I wrote an A-Level essay once about how JRR Tolkien cared almost exclusively about the shape of hills. Not unsurprisingly, I did it to be contrary; but I think, too, that my Lord of the Rings reading had always been fraught with self-inflicted difficulty. My first exposure to LotR was Ralph Bakshi’s weird, but not entirely unsuccessful, 1978 animation-and-rotoscope adaptation of its first two volumes. Of course, I’d already read The Hobbit and enjoyed it immensely; and, knowing no better, my child’s brain immediately hit on the idea of trying to find the point in this wildly different text of Tolkien’s at which Bakshi’s film had left off: why read it all, I reasoned with charming ignorance of the novel’s discursive unadaptability, when I’d already seen half of it.
This was a fateful choice: not only did I start The Two Towers only to realise I knew the thrust of what happened; the separation between the text and its adaptation left me foundering. The Return of the King, with all that cod-Biblical stuff picking up threads almost entirely dropped by Bakshi, was even worse. Having confused my reading entirely, the opening of The Fellowship of the Ring read bizarrely, Bilbo’s eleventy-first birthday existing in a different prosodic universe to the Battle of the Pelennor Fields.
So when I write not that I’m re-reading Lord of the Rings, in a real sense I’m reading it for the first time: or at least, doing so in the right order for a change. It’s also been many years since I cracked the spine on a Tolkien book, and in those years the impossible happened: a successful adaptation of his work appeared. The first thing that has surprised me about Fellowship‘s first book, however, is how of a piece it is not with Jackson’s Rings movies, but with his Hobbit trilogy: travelling from Hobbiton to Rivendell, Frodo and the gang are almost constantly referring to Bilbo, actually walk past the trolls of Tolkien’s earlier novel, still carved in the stone of Gandalf’s spell, and the wizard himself strains beyond all telling to retcon The Hobbit in order to fit this newer, darker narrative.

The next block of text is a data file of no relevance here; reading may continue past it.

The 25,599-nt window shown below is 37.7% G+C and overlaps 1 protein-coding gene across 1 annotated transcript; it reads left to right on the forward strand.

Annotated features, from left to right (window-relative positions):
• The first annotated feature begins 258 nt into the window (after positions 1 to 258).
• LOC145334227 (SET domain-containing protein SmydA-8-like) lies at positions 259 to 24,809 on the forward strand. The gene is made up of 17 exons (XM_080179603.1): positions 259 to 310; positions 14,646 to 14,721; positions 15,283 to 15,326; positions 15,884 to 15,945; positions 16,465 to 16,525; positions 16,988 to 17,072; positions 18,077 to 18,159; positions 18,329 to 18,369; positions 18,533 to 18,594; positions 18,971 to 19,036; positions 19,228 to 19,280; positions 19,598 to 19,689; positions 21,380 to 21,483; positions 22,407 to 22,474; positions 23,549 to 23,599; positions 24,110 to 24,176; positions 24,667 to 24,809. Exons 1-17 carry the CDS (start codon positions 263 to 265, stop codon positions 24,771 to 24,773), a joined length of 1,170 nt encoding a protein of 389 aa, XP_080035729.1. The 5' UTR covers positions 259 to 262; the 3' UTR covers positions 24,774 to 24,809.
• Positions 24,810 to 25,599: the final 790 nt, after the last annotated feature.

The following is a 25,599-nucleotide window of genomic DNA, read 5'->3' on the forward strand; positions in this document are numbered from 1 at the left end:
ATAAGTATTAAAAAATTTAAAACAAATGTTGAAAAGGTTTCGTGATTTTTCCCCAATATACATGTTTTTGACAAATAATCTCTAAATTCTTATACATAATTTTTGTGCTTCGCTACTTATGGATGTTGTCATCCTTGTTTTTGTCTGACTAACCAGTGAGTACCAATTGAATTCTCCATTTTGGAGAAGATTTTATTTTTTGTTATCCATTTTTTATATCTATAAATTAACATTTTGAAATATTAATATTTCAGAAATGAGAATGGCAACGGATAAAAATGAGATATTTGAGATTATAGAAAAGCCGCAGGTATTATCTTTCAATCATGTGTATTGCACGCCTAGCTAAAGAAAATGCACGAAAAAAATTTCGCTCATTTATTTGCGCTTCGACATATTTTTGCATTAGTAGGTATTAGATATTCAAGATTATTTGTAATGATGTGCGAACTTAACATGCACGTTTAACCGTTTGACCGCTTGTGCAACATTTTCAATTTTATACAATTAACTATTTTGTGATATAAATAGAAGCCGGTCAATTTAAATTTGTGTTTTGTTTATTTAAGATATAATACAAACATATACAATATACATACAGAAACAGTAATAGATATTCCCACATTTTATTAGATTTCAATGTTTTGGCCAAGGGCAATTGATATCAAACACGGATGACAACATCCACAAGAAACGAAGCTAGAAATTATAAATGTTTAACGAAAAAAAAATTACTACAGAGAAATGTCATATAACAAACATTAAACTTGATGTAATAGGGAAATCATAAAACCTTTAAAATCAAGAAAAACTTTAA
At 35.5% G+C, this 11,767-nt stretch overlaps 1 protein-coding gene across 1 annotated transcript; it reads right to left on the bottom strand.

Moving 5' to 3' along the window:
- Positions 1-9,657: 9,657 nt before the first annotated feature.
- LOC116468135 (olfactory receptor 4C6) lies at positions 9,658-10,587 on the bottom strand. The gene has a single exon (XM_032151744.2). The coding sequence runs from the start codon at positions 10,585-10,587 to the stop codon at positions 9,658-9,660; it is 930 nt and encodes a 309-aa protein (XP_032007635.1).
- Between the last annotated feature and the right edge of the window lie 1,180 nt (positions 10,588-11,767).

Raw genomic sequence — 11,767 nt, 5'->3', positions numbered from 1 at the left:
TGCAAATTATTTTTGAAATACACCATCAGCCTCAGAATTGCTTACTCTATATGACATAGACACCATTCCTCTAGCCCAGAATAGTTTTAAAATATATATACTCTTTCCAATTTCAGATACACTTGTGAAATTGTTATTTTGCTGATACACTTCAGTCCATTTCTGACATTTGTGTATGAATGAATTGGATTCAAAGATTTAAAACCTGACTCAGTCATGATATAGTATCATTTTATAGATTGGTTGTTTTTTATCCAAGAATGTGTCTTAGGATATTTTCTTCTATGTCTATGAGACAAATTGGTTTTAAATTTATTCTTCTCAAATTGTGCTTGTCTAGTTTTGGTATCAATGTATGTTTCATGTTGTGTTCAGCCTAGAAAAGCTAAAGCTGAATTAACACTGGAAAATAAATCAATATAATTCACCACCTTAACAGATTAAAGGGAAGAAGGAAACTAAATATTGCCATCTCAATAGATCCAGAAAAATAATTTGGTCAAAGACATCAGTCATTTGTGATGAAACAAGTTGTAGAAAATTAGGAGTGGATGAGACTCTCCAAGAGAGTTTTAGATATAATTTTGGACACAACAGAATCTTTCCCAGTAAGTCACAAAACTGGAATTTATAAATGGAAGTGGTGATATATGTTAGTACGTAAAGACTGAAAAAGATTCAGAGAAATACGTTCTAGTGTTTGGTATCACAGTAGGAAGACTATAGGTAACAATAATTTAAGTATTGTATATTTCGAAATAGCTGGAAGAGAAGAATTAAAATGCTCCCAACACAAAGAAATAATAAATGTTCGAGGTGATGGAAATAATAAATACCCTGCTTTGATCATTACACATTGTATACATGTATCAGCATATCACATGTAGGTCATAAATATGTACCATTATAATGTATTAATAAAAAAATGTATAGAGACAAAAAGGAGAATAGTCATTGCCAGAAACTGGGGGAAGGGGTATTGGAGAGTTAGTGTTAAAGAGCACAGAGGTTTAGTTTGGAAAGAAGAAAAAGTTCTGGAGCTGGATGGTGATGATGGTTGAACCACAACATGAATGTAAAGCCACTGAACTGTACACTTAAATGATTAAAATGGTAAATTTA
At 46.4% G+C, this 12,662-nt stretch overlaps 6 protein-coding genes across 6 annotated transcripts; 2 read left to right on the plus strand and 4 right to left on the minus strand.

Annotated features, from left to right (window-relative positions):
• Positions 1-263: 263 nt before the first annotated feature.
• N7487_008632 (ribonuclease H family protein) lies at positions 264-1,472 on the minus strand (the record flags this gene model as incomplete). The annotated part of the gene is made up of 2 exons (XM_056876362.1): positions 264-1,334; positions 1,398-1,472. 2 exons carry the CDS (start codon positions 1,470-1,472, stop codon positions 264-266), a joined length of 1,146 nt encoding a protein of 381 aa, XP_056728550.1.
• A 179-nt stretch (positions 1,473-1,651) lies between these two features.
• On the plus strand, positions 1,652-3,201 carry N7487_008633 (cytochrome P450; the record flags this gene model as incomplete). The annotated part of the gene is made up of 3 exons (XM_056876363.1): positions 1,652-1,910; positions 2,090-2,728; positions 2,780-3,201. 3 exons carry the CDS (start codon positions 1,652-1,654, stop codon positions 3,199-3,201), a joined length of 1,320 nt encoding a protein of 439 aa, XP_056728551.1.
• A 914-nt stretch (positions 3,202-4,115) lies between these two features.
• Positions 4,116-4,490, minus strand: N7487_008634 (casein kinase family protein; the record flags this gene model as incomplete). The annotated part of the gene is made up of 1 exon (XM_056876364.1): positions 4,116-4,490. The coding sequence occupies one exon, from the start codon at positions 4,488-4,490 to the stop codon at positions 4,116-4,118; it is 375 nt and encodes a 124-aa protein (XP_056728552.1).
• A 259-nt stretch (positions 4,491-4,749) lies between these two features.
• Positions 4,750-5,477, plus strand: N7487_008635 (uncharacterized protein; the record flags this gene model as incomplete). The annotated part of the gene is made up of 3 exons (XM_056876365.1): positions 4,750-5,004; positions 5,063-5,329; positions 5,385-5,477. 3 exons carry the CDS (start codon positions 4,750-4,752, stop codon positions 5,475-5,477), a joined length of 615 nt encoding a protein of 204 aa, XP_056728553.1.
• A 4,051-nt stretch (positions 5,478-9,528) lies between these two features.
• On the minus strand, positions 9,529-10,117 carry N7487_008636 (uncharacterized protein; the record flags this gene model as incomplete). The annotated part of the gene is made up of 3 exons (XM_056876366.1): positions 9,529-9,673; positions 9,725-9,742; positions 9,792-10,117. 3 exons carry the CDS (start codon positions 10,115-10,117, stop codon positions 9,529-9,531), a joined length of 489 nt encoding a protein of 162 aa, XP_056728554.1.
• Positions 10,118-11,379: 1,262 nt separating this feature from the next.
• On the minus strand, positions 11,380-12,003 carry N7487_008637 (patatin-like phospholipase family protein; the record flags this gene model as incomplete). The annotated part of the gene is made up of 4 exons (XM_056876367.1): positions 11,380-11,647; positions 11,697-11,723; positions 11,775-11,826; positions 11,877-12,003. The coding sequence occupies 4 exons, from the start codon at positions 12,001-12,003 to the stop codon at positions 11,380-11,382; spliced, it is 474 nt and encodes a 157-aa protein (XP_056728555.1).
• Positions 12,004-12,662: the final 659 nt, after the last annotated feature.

The story of the writing of The Lord of the Rings, the way in which it began as a sequel to The Hobbit but grew in the telling, is well known. Before the deterministic epic first beings to appear around Weathertop (“I dwelt there once,” Aragorn says of Rivendell, his syntax suddenly shifting, “and still I return when I may”), Fellowship is as interested in The Hobbit as Jackson’s second trilogy is indebted the other way around: all the forward references in The Desolation of Smaug – the appearance of Legolas, the use of Athelas, the new focus on the Necromancer – shares more with the opening of Tolkien’s great epic than many of the nay-sayers might like to recall. Like the movies, Fellowship is slow and sluggish with referential baggage.
It’s been so long since I read these books that I’d also forgotten how episodic they are: the journey from Hobbiton to Bree takes a look time, and the hobbits spend a number of consecutive nights with an array of characters, from Farmer Maggot to Tom Bombadil, Barliman Butterbur to Gildor the High Elf. In this context, the most prominent theme of Fellowship’s first book is kindness, is hospitality: each of these characters shelter Frodo and his friends from the darkness of the outside world; each thus takes on a burden, but in doing so relieves Frodo briefly of his greater one. Gildor protects the hobbits from the Nine, Bombadil from barrow-wights; Butterbur albeit belatedly reconnects the travellers with Gandalf, whilst Farmer Maggot shows quite exceptional bravery in the face of the Black Riders (who in truth only come to resemble the terrible ringwraiths of our memory at Weathertop).
In contrast, Strider – or, since the secret of his identity is kept for only a few pages, Aragorn – commandeers the hobbits’ quest, and it’s at this point that the narrative begins to change. By the time that Frodo is galloping, on Glorfindel’s horse, away from the Nine, we have entered a very different novel. Where Farmer Maggot or Tom Bombadil belong to a pastoral world in which everyday virtues can persevere against evil, by the time the hobbits cross the Bruinen they are in a Manichean world in which only elf-magic can heal you of a wound by a Morgul blade. This all happens gradually, reducing the variation between what are otherwise forbiddingly uneven tones and moods.
None of which, of course, are original observations about this most read of novels. But for a reader who once bounced off The Lord of Rings more times than hobbits might slightly repetitive be rescued at the last minute by the arrival of an expected friend, the ease of the journey from Hobbiton to Bree came as something of a surprise. This first book is undoubtedly still a structurally unusual effort (Gandalf goes on for pages about Gollum’s story – why is this needed now, why are his exhortations to Frodo to be brave not kept, as Jackson kept them, for later in the narrative?); but those films are now separated entities from the books themselves … and reading a book from beginning to end, it turns out, isn’t always so bad an idea.
There’s still a buckletload of stuff about the shape of hills, though.